However, the Debate Will Likely Continue About Its Basis in Reality: Last week it was reported by the New York Times, that a large “section of the mighty West Antarctica ice sheet has begun falling apart and its continued melting now appears to be unstoppable.” The Times adds, “If the findings hold up, they suggest that the melting could destabilize neighboring parts of the ice sheet and a rise in sea level of 10 feet or more may be unavoidable in coming centuries.”
“This is really happening,” Thomas P. Wagner, who runs NASA’s programs on polar ice and helped oversee some of the research, said in an interview with the Times this week. “There’s nothing to stop it now. But you are still limited by the physics of how fast the ice can flow.”
Two different groups of scientists released reports that found “that West Antarctic glaciers had retreated far enough to set off an inherent instability in the ice sheet, one that experts have feared for decades.”
“Today we present observational evidence that a large sector of the West Antarctic ice sheet has gone into irreversible retreat,” Dr. Rignot said in the NASA news conference. “It has passed the point of no return.
And yet, there is a good amount of uncertainty in the non-scientific world on the validity of the notion that this is caused by human activities.
However, an article in the Business Insider addressed the issue as to why facts do not sway climate deniers.
“There is a strong tendency, particularly in those supporting a scientific position, to think that if only the facts could be made clear, people would follow the logical pathway to an inevitable and common conclusion,” the publication notes. “We assume that our clarity of vision allows us to infer from a set of facts to a particular conclusion, and that those reaching alternative conclusions must be victims of bias or confused thinking. This often results in a conviction that saying something slower or louder will do the job.”
The Business Insider roots their discussion within the framework of Bayes’ theorem which they explain, “While being a statement about the probability of something being true, it can be thought of as the likelihood of someone believing that a view is true (say a particular theory or hypothesis), having assigned an initial subjective probability to that view and then processing some evidence in support of that view.”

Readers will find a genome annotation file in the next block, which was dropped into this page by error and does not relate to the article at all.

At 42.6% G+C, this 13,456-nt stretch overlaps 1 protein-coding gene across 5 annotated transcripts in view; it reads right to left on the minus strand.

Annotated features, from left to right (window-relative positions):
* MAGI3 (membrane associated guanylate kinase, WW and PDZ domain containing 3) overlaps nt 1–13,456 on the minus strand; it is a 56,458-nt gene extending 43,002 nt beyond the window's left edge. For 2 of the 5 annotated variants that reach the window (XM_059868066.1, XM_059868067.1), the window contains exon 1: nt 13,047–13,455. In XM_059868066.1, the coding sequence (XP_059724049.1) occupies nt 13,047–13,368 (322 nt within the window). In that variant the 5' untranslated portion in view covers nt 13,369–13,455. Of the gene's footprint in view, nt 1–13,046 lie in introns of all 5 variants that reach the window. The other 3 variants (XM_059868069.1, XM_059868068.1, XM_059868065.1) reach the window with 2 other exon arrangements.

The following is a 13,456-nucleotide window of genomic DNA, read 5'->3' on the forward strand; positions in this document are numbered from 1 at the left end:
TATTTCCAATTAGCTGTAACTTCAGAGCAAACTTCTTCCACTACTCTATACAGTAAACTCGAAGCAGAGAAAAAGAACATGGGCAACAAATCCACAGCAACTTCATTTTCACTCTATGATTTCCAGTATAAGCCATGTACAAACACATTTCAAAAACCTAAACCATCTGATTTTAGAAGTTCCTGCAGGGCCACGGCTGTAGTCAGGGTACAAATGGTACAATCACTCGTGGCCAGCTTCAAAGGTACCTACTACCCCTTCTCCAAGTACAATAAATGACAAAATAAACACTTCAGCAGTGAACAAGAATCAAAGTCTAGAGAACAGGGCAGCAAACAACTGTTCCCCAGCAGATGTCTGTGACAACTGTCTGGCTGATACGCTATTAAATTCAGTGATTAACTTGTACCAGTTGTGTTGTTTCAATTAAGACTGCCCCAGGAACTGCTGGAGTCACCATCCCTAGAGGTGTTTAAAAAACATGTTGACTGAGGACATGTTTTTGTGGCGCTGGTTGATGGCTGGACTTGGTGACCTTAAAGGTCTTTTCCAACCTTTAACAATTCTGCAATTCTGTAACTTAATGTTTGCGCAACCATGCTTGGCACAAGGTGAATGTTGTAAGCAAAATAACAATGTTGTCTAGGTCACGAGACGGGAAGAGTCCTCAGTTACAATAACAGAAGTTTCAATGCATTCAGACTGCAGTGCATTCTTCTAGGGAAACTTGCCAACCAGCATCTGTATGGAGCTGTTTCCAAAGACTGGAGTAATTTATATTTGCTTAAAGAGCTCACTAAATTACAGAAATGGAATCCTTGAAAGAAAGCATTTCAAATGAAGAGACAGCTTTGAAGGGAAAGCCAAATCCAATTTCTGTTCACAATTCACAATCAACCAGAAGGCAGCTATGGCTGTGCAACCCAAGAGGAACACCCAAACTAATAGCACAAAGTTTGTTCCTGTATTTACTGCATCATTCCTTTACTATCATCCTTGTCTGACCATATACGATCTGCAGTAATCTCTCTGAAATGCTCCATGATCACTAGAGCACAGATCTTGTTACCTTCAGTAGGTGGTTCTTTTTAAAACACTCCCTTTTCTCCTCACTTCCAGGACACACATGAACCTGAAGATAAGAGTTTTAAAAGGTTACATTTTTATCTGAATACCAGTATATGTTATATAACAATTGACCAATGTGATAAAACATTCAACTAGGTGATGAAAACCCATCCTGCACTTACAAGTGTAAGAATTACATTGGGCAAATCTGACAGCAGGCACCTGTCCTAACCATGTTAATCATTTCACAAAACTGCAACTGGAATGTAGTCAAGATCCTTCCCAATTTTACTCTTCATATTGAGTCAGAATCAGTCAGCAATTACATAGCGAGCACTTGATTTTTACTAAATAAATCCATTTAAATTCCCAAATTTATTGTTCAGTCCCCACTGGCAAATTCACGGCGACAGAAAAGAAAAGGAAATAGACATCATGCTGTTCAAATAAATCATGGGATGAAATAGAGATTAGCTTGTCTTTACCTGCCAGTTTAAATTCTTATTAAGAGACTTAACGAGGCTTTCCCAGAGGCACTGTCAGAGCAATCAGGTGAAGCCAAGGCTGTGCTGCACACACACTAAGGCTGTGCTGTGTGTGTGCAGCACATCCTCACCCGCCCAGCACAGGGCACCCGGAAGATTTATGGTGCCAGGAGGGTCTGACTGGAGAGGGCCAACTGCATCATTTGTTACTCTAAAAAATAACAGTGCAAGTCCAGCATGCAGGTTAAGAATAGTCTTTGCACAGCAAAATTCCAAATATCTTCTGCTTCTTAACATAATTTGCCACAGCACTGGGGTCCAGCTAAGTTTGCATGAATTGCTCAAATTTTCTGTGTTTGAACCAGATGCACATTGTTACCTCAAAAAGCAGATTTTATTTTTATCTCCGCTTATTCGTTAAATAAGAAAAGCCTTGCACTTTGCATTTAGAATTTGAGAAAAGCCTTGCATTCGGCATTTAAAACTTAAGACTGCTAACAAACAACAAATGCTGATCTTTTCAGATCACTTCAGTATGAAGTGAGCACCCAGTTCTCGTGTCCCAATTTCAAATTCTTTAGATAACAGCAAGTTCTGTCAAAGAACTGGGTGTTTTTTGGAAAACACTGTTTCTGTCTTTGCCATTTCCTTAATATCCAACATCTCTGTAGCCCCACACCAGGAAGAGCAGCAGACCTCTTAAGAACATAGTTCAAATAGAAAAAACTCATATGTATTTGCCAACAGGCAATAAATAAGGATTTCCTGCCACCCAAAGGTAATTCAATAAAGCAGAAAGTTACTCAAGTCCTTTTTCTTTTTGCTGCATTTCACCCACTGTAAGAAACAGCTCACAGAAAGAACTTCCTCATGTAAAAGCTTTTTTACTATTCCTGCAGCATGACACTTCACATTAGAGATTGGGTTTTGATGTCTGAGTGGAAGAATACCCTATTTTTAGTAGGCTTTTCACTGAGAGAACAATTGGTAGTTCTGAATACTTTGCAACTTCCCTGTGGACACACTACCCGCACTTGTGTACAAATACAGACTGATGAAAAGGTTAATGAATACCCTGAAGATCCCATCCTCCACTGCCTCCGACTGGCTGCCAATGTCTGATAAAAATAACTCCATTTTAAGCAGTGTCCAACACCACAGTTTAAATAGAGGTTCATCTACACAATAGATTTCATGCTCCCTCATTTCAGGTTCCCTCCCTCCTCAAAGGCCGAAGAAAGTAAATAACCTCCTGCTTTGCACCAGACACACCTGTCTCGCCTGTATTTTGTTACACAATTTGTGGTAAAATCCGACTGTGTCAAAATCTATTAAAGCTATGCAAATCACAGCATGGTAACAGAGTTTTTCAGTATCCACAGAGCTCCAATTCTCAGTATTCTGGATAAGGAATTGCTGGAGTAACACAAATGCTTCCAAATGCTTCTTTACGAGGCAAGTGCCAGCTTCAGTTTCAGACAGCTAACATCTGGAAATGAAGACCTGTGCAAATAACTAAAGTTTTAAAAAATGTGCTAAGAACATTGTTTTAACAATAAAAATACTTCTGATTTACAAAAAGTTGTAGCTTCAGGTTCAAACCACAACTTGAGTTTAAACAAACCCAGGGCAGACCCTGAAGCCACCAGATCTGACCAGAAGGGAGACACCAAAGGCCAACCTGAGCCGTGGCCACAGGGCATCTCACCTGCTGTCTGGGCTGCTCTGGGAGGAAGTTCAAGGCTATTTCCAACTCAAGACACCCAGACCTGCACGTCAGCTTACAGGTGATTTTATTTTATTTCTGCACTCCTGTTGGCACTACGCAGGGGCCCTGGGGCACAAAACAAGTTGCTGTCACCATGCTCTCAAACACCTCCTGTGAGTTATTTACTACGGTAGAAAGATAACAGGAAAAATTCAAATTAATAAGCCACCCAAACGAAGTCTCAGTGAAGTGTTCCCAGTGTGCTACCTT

Thus, new information is assessed not from a blank slate but rather as a means of accommodating new evidence, which leads us to an updated view of the world.
They write, “The likelihood of a rational person accepting a view after processing evidence in support of that view is a function of how likely they think the view is to be true before seeing the evidence (the prior belief); and how likely they think the view is to explain or predict the evidence – that is, the strength of the connection between the evidence and the view.”
My own research work found that the stronger that someone held beliefs, the less likely they were to change those beliefs upon receiving new information. Worse yet, there was a strong correlation between knowledge and strength of beliefs. This meant that the more knowledgeable were resistant to changing their beliefs, while the less knowledgeable were less likely to encounter new information.
As the article explains: “Providing a rational person who has a weak prior belief in anthropogenic global warming (AGW) with evidence of sea level rise and claiming that this is a result of AGW. Such a person could be less likely to accept both that sea levels are rising and that this rise is a result of AGW.” They add, “For the rational person, using Bayesian reasoning, it takes more to change an existing view than it does to reinforce it. “
They add, “This explains why so much effort has been expended by those with financial or political reasons to oppose the science of AGW to provide evidence against it. If people have reasons not to change an initial view, then change is less likely, even if evidence for change is strong.” They add: “After all, it’s not as if belief in global warming is all about the science. It’s the prior beliefs that drive acceptance of or opposition to an idea.”
Instead, they argue that using facts as weapons is counterproductive.
“Facts are too often weaponised, with the assumption that clear and forceful statements translate into ready acceptance. Unfortunately, for those whose minds are set against it, the opposite is likely to result,” they write. “To address both beliefs and reasoning, our arguments must be be as thorough, rigorous, accessible and respectful as possible. Just don’t forget to include the facts.”
It also does not help that the media over-hypes this. For example, in the Guardian’s article on Monday, they note, “The loss of the entire western Antarctica ice sheet could eventually cause up to 4 metres (13ft) of sea-level rise, devastating low-lying and coastal areas around the world. But the researchers said that even though such a rise could not be stopped, it is still several centuries off, and potentially up to 1,000 years away.”
New York Times’ Andy Revkin, their environmental writer and proponent of the anthropogenic view, stated in a tweet, “Awful misuse of ‘Collapse’ in headlines on centuries-long ice loss in W. Antarctica.”
There is a real crisis, but the overstatement by the mass media tends to feed into the climate deniers’ hands.
—David M. Greenwald reporting